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President Trump, Military Split on Climate Change

Trump, Military Split on Climate Change
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A nondescript metal box at the end of an unremarkable pier in Norfolk, Va. is one key to why the U.S. Navy is concerned about climate change.

For nine decades, the Sewells Point tide gauge or its ancestors have been recording the sea level off Pier 6 at Naval Station Norfolk.

The story it tells is clear. Between naturally sinking land and global warming driven sea level rise, the water is a half-meter higher than it was at the beginning of the last century.

That's creating problems at the world's largest naval base.

In rough weather, damaging surf slams against electrical, water and steam lines under the piers where the Navy docks its Atlantic fleet. High waves can keep sailors from getting to the ships. Even getting on base is getting harder as "nuisance flooding" becomes a regular problem, cutting off roads around the city of Norfolk.

"It's not going to stop us from accomplishing our mission. We're the military. We'll figure it out," said Capt. Dean VanderLey, commanding officer of Naval Facilities Engineering Command for the Mid-Atlantic region. "But it just makes things more difficult."

"The higher the sea level gets, the more we're going to have to deal with that," he adds. "I don't think we fully understand the scope of the problem. And we definitely don't fully understand the solution."

Hoax vs. threat multiplier

The commander-in-chief, President Donald Trump, has called global warming a hoax, although he now says there is "some connectivity" between human activity and climate change.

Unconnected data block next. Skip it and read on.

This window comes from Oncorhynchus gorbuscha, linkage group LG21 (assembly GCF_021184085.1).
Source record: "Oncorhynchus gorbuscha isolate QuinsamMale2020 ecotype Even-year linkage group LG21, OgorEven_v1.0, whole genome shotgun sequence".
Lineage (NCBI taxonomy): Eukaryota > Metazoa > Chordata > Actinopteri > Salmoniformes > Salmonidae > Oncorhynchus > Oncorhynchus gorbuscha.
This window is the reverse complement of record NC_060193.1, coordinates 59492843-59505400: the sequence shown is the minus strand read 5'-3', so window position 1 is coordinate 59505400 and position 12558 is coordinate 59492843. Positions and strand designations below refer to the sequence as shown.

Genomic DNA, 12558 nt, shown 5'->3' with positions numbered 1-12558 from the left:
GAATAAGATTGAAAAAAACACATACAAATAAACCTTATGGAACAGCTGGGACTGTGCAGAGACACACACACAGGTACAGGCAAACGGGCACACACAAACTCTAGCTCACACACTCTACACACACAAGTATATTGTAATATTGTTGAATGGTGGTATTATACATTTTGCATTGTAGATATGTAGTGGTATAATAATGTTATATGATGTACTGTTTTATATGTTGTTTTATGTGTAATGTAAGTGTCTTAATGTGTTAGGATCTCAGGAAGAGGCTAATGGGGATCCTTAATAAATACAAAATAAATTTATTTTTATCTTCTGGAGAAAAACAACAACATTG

The Pentagon, on the other hand, takes the risks of climate change seriously.

Rising seas threaten coastal installations. Severe storms can cut off supply routes. Extreme heat limits training.

"The military has seen climate change as a problem since 2003, if not earlier," says retired Army Gen. Gerry Galloway, now with the Center for Climate and Security.

National security threats from climate change are included in eight defense and intelligence documents published before President Obama took office, according to the center.

"Climate change acts as a threat multiplier for instability in some of the most volatile regions of the world," a group of high-ranking former military officials wrote in a landmark 2007 report.

"Economic and environmental conditions in already fragile areas will further erode as food production declines, diseases increase, clean water becomes increasingly scarce, and large populations move in search of resources," the report continued.

These conditions "foster the conditions for internal conflicts, extremism and movement toward increased authoritarianism and radical ideologies."

Planning for the impacts accelerated under the Obama administration. In 2014, DOD published a "Climate Change Adaptation Roadmap" outlining risks and responses.

While the new president is a climate skeptic, his pick for secretary of defense acknowledges the threat.

Retired Marine Gen. James Mattis led the U.S. Joint Forces Command. The 2010 Joint Operating Environment report that he signed described climate change as "one of the 10 trends most likely to impact the Joint Force."

It notes the melting of the Arctic and the competition for newly available resources "is but one example of potential security challenges that did not exist in the past."

Eye to the future

Trump supports a strong military, and "I personally don't believe that the administration is going to do anything that's going to interfere with the military being prepared," Galloway says.

"Now, there will be fights over dollars," he adds, and who gets the resources will depend on the president's defense priorities.

At Naval Station Norfolk, they already are adapting to the realities they see coming. Newer piers are built higher, with the utility lines under a protected concrete deck.

"When we do construct facilities, we're doing that with an eye toward the future, as we always do," Capt. VanderLey says. "One of those things we see in the future is, potentially, sea level rise."

VanderLey stays away from the politics of climate change and how the new administration might affect adaptation plans.

"We're just trying to be good, smart engineers," he says. "And I can't imagine anyone's going to decide to stop being good, smart engineers.